This is the second in a series of articles about Terry McAuliffe and Greentech.

by James A. Bacon and Carol J. Bova

Fourteen  years ago, Benjamin Yeung was a Chinese entrepreneur whose companies manufactured and sold minibuses, passenger cars and business vehicles in China. In 2007 he launched a venture with the idea of building small hybrid cars in the United States. What made the plan unusual was the source of financing: Chinese investors willing to invest $500,000 in the U.S. in order to get a green card under a new U.S. initiative, the EB-5 Investor Pilot Program.

Although he needed an interpreter, Yeung was comfortable doing business in the United States. His wife, Rhea, was an American citizen, and he owned a residence in California. According to the account he gave in a court affidavit, he set up a holding company, Hybrid Kinetic Automotive Holdings, Inc. (HK Holdings), and an operating subsidiary, Hybrid Kinetic Automotive Corporation (HKAC).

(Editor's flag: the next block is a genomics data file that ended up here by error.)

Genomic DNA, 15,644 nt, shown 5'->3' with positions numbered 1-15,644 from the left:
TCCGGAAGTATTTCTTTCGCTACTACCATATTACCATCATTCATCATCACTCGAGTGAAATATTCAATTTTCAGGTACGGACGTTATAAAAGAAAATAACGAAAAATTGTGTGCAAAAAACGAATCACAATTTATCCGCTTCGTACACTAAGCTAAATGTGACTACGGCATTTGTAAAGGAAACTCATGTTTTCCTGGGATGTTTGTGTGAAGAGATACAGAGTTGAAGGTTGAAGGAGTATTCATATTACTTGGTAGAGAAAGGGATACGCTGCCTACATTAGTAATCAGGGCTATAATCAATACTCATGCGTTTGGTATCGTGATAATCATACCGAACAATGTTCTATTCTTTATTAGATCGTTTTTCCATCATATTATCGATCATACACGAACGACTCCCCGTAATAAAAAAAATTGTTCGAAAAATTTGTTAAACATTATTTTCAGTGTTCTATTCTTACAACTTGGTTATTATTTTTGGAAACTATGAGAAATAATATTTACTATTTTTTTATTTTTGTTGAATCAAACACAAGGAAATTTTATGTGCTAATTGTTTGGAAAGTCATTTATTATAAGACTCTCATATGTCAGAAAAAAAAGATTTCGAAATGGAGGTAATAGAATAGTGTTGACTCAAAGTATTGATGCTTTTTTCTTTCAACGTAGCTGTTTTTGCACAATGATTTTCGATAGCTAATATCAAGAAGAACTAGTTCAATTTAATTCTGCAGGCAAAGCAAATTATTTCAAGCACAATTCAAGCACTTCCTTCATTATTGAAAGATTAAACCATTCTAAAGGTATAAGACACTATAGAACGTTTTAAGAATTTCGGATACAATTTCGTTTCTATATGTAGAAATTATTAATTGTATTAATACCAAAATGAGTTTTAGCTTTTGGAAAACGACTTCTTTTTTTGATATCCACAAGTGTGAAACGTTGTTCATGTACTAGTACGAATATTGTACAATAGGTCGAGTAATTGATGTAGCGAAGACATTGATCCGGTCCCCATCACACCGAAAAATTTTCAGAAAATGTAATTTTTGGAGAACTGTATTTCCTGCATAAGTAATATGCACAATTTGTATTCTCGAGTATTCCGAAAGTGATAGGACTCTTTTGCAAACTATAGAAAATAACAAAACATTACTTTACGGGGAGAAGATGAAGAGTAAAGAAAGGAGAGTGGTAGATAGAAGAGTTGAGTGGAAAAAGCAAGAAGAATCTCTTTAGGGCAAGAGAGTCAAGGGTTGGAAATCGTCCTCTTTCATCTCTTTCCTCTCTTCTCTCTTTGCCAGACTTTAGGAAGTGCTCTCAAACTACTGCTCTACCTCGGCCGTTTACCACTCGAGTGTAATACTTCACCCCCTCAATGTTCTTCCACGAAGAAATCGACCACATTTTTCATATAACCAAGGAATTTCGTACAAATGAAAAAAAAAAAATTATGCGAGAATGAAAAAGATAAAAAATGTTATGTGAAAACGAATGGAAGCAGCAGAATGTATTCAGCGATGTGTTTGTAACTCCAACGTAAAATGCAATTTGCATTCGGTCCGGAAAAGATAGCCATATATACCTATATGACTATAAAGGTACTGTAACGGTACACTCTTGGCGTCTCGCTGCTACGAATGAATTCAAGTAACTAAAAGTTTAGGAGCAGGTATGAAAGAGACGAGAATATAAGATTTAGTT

Yeung said he made wife Rhea the sole shareholder of HK Automotive Holdings. But to run the venture in its start-up phase, he brought on a young Chinese man living in Northern Virginia, Xia0lin “Charlie” Wang. Wang was highly credentialed. He had earned an undergraduate law degree from Xiangtan University, an M.A. degree in development studies from Ohio University, and a degree in international law from Duke University. On his resume, he listed experience as a capital markets partner in the Washington, D.C., office of a prominent New York law firm.

Making himself chairman of the three-director board, Wang appointed Wang and Xi “Jack” Deng, an employee from one of his other companies, as the other two directors.